19. The idea of "computation step" is indeed quite subjective. In this book we say "a single computation step" to mean the minimum computation unit which is interesting in the context. The discussion about reductions will be informal.

  20. For example lists as in this case, opposing to, say, naturals. This is not conceptually exact, but the complexity of a natural number seen as a data structure is not entirely evident.

  21. When defined in this form. interval can also be defined in a tail-recursive form, but the definition becomes somewhat more complicated.

  22. These reasons are bound to the type system of epsilon, i.e. the set of rules which govern the typing of expressions. epsilon supports the Hindley-Milner type system, also used by the languages ML and Haskell. The enforcing of such rules prevents many programming errors and can also make programs run faster. Details will be explained later in this book.

  23. References (as in Java, or, to a lesser extent, in C++) do not to cause the same problems which pointers cause. However they are nonetheless error-prone: you can forget initializations by mistake, and in general references suffer from all the vulnerabilities which are bound to side-effects.

  24. Semantics is a branch of Computer Science dealing with the formal meaning of computer programs. It's not required you know Semantics for using epsilon.

  25. Semantics says pointers and references are related with memory, also named store. All side effects are also operations on stores. In a functional language there is no concept of store and all operations are made only on environments; imperative programs, by constrast, use both environments and stores. This is a deep reason why functional programming can be simpler than imperative programming.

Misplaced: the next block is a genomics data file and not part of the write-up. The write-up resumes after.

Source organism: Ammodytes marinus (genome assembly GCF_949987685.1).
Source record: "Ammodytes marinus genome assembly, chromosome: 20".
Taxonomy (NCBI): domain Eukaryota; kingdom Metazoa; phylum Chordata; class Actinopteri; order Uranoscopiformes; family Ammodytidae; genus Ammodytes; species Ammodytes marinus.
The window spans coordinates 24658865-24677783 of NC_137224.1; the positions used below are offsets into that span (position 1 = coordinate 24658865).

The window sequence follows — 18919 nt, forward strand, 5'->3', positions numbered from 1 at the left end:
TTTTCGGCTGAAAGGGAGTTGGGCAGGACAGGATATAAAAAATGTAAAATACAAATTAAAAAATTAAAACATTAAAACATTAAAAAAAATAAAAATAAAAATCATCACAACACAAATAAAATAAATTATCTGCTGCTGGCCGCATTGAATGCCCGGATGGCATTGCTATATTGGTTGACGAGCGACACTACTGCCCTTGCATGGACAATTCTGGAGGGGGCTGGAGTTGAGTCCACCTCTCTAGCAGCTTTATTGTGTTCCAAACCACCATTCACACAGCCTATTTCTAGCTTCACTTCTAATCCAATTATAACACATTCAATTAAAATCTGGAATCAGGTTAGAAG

26. In mathematics the letter ω

    is used to indicate the cardinality, i.e. the number of elements, of the set of the natural numbers N .

  27. i.e. before execution.

  28. ML and Haskell are important exemples.

  29. Other referentially transparent solutions exist in the functional world, such as linear types; however we decided to implement the I/O system following the lesson of Haskell, which in our opinion employs the most clean and usable way to make safe I/O.

  30. The REPL, (Read-Eval-Print Loop), is a simple C program which takes an epsilon expression, compiles it into bytecode, and runs it on the eVM (epsilon Virtual Machine). The REPL as it is now has some serious flaws, and can not execute all the code which the compiler can run. You can always use the compiler instead of the REPL, at the cost of some additional complications. In the rest of this chapter we assume you are using the interpreter, which when it's ready will behave much like the current REPL.

  31. The interpreter is also called meta-interpreter, or meta-circular interpreter. This means that the interpreter was written in the same language it implements: in this case the epsilon interpreter itself was written in epsilon.

  32. Often called "Edit-Compile-Debug Loop", since it's very uncommon to write a nontrivial program which works without errors the first time.